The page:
Such is life. At least I get to wear pajamas in class.

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You know these ribbon skirts would be a lot easier to sew if I remembered to use iron-on adhesives like I was supposed to so the ribbons wouldn’t buckle

So that project’s on hold for a few more days until I can get those.

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Since I found out my grad program DOESN’T start today (they misprinted an updatedstart date — it actually begins the 25th), I unexpectedly have a little more time to enjoy myself before dipping into the full grad-grind!

I have been spending some of my leisure time tending to numerous plants, including my new (and growing) propagation station, as featured above! Currently, I’m trying to establish 3 buddies. From left to right are mint (already planted), ??? (Truly, I’ve no idea what the buddy living in the syrup bottle is), Zamioculcas zamiifolia (“ZZ”), and… a green onion!

Delightfully, the green onion is already growing new roots. The ZZ I’m less sure of. In general, I don’t know how well ZZs take to water propagation, but so far it’s leaves are still supple. As for the ??? plant, it has been hanging in water for weeks without rooting! Even so, it also remains pretty supple. So I guess we’ll just see how it goes, huh?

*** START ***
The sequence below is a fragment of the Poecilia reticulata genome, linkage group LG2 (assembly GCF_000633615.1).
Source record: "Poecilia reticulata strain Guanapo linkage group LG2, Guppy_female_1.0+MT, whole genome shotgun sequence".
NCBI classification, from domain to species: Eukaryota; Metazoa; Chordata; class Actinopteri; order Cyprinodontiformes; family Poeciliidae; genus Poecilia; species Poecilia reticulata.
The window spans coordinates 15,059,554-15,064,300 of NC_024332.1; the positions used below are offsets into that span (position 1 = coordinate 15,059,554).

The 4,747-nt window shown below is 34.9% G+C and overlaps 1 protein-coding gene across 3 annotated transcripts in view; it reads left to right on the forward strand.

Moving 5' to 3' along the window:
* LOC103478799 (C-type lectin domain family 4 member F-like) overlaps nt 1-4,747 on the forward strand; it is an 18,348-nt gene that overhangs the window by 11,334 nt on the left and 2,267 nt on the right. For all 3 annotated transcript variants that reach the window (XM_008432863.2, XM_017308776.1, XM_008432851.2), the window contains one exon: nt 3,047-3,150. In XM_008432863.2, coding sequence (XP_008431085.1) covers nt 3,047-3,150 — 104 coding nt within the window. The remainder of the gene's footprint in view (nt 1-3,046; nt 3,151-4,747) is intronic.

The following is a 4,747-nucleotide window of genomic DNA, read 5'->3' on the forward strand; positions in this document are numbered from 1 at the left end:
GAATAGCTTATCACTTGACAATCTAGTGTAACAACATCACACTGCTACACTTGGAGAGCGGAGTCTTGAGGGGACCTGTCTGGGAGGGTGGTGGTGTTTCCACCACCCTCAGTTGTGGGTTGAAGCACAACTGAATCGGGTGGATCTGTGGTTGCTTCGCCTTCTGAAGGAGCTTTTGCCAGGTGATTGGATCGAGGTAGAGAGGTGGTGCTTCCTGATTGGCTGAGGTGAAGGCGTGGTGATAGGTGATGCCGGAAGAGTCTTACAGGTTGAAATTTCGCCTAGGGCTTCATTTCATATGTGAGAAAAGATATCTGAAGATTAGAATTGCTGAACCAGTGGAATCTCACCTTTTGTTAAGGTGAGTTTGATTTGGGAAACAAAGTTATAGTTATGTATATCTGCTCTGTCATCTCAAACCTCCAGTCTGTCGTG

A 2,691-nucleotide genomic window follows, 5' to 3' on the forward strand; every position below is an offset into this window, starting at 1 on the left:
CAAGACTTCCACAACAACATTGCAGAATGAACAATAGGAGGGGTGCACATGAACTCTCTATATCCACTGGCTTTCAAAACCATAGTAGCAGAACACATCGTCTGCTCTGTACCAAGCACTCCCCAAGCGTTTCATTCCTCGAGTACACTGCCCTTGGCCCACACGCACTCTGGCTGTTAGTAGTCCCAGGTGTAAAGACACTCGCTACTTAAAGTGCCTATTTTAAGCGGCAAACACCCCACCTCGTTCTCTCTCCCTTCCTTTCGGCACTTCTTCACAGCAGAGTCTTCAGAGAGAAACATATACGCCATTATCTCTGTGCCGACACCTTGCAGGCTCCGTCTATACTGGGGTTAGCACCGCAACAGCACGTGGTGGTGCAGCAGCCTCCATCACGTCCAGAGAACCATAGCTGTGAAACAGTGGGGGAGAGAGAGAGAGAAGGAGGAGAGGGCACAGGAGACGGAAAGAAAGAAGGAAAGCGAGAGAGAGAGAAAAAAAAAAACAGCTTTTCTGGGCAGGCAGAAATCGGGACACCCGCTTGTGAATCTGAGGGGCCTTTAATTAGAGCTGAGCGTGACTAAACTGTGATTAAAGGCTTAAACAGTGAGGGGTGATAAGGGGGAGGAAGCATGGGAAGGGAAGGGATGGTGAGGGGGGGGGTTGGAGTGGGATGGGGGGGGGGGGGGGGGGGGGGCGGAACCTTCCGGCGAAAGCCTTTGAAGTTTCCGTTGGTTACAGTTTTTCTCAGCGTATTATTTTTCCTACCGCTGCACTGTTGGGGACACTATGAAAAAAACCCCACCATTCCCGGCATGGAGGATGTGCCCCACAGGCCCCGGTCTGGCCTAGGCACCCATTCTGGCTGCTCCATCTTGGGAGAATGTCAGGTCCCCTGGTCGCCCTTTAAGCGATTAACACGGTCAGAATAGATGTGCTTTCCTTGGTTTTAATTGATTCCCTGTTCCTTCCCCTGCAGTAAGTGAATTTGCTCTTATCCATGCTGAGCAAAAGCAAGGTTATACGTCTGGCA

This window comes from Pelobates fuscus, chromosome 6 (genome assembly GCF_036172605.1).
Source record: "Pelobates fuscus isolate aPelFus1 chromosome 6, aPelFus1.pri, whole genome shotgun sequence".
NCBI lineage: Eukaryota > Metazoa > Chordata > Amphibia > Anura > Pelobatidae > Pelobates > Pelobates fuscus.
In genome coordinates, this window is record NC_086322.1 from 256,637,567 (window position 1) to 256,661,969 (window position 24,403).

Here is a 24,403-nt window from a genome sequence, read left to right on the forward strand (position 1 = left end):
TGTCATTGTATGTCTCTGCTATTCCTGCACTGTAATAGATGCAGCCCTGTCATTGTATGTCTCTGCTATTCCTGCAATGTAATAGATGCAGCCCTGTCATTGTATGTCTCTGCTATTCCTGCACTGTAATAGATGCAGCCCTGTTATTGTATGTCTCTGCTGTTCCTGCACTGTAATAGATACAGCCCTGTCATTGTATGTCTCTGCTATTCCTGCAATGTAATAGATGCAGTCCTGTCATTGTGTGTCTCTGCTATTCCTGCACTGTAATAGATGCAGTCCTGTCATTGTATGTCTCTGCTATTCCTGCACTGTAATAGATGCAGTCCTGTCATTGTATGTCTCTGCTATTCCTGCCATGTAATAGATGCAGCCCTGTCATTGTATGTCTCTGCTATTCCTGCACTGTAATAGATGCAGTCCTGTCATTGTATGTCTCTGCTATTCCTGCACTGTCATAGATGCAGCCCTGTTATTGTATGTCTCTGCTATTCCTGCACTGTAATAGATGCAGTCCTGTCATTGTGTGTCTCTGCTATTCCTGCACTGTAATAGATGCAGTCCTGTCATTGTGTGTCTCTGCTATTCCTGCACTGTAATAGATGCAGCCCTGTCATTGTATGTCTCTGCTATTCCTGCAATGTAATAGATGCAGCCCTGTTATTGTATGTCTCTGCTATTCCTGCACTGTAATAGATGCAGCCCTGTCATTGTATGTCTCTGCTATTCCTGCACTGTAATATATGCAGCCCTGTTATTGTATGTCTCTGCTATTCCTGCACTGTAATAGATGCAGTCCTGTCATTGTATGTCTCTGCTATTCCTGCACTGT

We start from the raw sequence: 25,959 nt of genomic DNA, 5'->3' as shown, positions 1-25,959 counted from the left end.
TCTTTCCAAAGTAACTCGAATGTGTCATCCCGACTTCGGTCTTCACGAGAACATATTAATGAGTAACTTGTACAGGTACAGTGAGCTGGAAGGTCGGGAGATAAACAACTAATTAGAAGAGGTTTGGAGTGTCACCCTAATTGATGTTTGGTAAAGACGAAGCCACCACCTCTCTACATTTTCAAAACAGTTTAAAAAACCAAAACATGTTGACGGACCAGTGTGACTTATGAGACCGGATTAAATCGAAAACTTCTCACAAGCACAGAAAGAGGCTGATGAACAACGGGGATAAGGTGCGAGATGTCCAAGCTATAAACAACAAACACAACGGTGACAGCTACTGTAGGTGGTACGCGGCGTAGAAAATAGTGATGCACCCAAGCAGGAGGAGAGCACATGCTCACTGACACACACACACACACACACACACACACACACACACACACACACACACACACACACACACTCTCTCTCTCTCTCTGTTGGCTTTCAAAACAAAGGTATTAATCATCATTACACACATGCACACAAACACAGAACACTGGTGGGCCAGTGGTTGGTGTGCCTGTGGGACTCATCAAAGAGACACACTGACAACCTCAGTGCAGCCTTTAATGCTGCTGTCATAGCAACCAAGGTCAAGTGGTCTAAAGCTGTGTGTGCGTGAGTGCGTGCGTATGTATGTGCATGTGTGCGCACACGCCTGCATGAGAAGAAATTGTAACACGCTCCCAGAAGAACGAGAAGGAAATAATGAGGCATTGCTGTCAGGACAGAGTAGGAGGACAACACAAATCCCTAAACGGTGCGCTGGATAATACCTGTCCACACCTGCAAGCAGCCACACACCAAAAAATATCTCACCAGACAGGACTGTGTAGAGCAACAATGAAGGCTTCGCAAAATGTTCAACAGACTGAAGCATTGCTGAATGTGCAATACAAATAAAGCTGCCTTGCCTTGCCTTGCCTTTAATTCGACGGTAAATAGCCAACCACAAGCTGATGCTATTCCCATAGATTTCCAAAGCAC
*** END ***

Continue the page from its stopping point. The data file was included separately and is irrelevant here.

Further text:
Unfortunately, most of the extra time will be devoted to the work-grind instead. The following are on this week’s menu of To-Dos:

  • Finalize and publish the Spring tutoring schedule
  • Co-write the conclusion/analysis for a small research paper (So excited!!)
  • Finish developing “Welcome Back!” assignments

As much as I’m enjoying a break, COVID has me stir-crazy and I’m really looking forward to getting started on the next steps of my future career! As such, I cannot wait until I can get started with my program. By then, I should have more relevant and interesting content to share.

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Well, it was nice knowing y'all. School begins next week and I have 5 classes.

Goodbye life, goodbye writing.

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re-reading my master thesis after a 3 week break is an absolute rollercoster - sometimes i am quite delighted by points i didn’t remember making and then points when I ask, “but what follows from this?” or “but what does this mean?” and then reading in the text “but what follows from this?” or “but what does this mean?” because past-me decided it was present-me’s task to answer the stupid question